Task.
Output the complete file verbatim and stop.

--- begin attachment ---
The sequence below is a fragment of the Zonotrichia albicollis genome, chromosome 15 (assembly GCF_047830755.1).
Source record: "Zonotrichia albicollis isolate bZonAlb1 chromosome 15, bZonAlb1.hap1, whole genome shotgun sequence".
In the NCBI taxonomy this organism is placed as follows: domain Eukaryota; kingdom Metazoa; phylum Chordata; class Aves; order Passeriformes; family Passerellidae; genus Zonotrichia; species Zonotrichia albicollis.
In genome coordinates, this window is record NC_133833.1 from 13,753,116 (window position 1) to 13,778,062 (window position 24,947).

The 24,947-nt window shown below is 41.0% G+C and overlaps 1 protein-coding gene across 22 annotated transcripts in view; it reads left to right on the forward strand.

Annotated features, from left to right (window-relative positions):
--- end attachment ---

The sequence below is a fragment of the Zonotrichia albicollis genome, chromosome 15 (assembly GCF_047830755.1).
Source record: "Zonotrichia albicollis isolate bZonAlb1 chromosome 15, bZonAlb1.hap1, whole genome shotgun sequence".
In the NCBI taxonomy this organism is placed as follows: domain Eukaryota; kingdom Metazoa; phylum Chordata; class Aves; order Passeriformes; family Passerellidae; genus Zonotrichia; species Zonotrichia albicollis.
In genome coordinates, this window is record NC_133833.1 from 13,753,116 (window position 1) to 13,778,062 (window position 24,947).

The 24,947-nt window shown below is 41.0% G+C and overlaps 1 protein-coding gene across 22 annotated transcripts in view; it reads left to right on the forward strand.

Annotated features, from left to right (window-relative positions):